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If you have been diagnosed with an abnormal rapid heart rhythm (such as atrial fibrillation or flutter), known as an arrhythmia, one goal is to restore a normal heart rhythm. One way to do this is through electrical cardioversion, an electrical shock that is delivered through your skin to convert your heart rhythm back to a normal rhythm. It is a safe treatment for restoring normal rhythm.
Even though the electrical shock may be successful in restoring normal heart rhythm, some individuals may experience a return to an abnormal rhythm quite quickly. If this occurs, the electrical shock may be repeated as necessary or other treatment options, such as a new antiarrhythmic medication or catheter ablation, may be required. You and your physician should discuss a long-term plan to prevent future recurrences of the abnormal heart rhythm.
Ohio State’s Ross Heart Hospital has a specialized team of heart rhythm specialists, called electrophysiologists, and more than 100 nursing personnel who specialize in caring for patients with heart rhythm problems. Our electrophysiology program is the largest program in Ohio, and one of the top three in the nation, with extensive experience in managing a wide spectrum of heart rhythm problems.
One risk of the electrical shock is that it may loosen a blood clot within the heart. If this occurs, the blood clot may travel to the brain and cause a stroke. To minimize this risk, you may be required to take an anticoagulation medication, such as warfarin (Coumadin), for 3-6 weeks before your procedure. During this time, you will need to have blood work completed to monitor your warfarin dosing reflected by the INR (International Normalized Ratio) level. The goal is an INR measurement between 2.0 – 3.0 for several consecutive weeks.
For some patients, a transesophageal echocardiogram (TEE) is required. This is another method to manage the risk of blood clots around the time of electrical cardioversion. A TEE is a specialized type of ultrasound test that passes a small transducer down the esophagus to provide a clearer image of your heart. This test allows your physician to see if you have a clot inside the heart. If there is no clot, you can then proceed with electrical cardioversion.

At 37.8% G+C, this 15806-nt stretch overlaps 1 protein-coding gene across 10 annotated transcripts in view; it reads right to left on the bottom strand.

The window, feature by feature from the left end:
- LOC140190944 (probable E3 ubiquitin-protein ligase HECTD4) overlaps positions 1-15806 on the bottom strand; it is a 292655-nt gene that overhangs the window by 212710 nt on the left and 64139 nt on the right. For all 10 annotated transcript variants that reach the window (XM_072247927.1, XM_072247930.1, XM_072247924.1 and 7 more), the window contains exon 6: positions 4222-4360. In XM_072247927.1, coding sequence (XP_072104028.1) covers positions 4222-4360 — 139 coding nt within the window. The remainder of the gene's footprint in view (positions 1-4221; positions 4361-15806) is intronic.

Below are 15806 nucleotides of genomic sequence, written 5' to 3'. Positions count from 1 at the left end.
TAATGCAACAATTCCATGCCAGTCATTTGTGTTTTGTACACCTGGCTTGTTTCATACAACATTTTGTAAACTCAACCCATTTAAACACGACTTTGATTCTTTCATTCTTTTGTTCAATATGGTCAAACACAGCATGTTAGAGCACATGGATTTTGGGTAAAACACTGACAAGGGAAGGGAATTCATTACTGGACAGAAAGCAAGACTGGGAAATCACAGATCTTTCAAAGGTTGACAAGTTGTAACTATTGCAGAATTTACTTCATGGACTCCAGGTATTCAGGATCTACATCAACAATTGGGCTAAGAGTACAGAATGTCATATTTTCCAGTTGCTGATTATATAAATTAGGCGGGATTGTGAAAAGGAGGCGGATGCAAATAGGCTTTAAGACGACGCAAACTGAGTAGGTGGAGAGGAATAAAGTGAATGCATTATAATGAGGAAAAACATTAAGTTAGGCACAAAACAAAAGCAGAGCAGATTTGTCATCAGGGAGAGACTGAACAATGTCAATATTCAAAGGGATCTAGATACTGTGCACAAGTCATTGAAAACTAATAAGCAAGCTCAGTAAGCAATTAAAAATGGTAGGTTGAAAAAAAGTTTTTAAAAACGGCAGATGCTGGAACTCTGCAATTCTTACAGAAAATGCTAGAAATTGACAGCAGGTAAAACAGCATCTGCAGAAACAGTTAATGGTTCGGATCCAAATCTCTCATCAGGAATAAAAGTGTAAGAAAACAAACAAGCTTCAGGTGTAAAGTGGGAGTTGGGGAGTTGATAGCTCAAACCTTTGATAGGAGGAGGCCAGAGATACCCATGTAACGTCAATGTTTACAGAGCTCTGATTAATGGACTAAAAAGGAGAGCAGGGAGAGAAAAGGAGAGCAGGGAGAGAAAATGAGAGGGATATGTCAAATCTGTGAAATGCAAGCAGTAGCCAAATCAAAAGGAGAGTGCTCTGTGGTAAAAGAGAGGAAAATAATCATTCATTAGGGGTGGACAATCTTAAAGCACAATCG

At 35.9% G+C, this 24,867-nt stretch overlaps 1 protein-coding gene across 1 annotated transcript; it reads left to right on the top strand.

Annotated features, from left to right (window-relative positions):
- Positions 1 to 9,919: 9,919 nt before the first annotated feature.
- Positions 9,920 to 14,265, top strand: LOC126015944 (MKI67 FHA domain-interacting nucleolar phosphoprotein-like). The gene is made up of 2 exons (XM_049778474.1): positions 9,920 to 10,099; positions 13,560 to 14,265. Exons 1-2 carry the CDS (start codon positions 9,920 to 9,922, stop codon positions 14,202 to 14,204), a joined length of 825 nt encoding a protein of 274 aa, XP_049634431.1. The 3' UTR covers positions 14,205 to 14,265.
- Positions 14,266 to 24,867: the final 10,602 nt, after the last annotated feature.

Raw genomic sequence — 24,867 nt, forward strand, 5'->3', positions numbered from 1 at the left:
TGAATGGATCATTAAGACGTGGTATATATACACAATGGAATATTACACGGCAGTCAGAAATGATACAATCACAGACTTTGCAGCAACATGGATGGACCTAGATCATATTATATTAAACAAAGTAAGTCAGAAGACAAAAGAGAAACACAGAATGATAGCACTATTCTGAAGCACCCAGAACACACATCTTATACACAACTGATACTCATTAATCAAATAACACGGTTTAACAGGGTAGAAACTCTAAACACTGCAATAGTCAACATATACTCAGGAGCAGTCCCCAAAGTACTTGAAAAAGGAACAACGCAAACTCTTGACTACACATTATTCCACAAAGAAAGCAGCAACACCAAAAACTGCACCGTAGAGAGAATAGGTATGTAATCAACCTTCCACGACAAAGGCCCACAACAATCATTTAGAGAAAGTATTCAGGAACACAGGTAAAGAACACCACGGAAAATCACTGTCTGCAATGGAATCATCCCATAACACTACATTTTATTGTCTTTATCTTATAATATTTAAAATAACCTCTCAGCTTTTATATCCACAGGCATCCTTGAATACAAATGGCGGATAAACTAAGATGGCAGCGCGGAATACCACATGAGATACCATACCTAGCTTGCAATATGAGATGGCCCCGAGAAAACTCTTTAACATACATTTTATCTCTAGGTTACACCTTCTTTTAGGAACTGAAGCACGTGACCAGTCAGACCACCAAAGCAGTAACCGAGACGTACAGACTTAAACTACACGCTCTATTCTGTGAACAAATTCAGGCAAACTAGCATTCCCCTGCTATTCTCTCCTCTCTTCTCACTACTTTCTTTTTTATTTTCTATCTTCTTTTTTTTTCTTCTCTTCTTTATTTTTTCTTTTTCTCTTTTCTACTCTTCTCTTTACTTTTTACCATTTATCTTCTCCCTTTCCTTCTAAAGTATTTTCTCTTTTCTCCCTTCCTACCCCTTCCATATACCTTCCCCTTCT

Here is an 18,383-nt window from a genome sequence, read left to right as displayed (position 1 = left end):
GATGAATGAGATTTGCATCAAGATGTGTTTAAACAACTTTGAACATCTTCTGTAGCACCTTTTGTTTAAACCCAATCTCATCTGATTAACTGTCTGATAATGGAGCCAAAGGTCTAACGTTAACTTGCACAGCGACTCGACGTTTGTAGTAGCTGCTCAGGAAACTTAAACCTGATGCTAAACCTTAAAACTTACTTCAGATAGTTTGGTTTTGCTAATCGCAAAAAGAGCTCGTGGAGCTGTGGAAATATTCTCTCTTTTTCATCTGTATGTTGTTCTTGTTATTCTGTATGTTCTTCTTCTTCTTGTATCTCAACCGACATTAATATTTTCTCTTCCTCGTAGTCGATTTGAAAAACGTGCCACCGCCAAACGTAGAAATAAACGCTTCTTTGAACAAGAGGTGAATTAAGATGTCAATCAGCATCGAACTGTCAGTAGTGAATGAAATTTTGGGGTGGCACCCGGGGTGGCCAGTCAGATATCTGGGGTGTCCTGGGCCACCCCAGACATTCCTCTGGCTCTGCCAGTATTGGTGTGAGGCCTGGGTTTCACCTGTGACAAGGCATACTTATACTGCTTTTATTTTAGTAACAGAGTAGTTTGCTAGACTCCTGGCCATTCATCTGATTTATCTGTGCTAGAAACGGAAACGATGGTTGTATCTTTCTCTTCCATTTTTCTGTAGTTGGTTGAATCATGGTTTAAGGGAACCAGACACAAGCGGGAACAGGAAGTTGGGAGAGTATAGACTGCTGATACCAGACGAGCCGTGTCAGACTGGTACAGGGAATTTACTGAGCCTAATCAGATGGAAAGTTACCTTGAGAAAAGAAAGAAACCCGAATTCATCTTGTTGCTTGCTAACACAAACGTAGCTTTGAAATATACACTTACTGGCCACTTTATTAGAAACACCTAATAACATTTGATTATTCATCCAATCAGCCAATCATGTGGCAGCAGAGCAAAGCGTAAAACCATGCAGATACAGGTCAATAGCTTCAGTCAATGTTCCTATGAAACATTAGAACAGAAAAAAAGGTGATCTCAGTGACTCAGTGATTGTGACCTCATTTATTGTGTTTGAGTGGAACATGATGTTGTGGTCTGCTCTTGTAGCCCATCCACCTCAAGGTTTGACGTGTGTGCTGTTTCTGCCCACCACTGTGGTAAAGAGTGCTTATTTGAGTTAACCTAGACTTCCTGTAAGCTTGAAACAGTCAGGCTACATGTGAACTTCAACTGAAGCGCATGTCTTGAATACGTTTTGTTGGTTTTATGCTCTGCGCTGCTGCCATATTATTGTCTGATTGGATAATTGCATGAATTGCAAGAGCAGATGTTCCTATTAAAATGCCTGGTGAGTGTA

Even though your transesophageal echocardiogram may show there is no blood clot and your electrical cardioversion is successful in restoring your heart to normal rhythm, you may still be required to remain on anticoagulation medication for several weeks after your procedure. Your risk of stroke from your arrhythmia does not immediately go away even if your heart rhythm is back to normal.
You will be asked to not eat or drink anything after midnight the evening before your procedure. Your physician will give you specific instructions on which medicines, if any, you should stop taking before the test. If you are not given specific instructions, please take your medicines as you normally would with a small amount of water. Please tell your doctor if you are a diabetic and on medication. Do not smoke or use tobacco products for 24 hours before your procedure.
Electrical cardioversion is performed either in your hospital room or in a procedure room. You lie down and are attached to a heart monitor, blood pressure monitor, oxygen monitor and IV. You are given medication to make you sleep during the procedure. Gel pads are placed on your chest, and the electricity passes through them via a cardioversion machine (defibrillator). Generally, electrical cardioversion takes only a few minutes and is not associated with discomfort.
In the recovery area after the procedure, your vital signs are monitored for an hour until you are fully awake. Once you awaken, you can have water and ice chips. Your healthcare team will help you get up and walking. You will not be able to drive after your procedure so have an adult with you to get you home from the hospital. Some patients may be required to stay overnight in the hospital.
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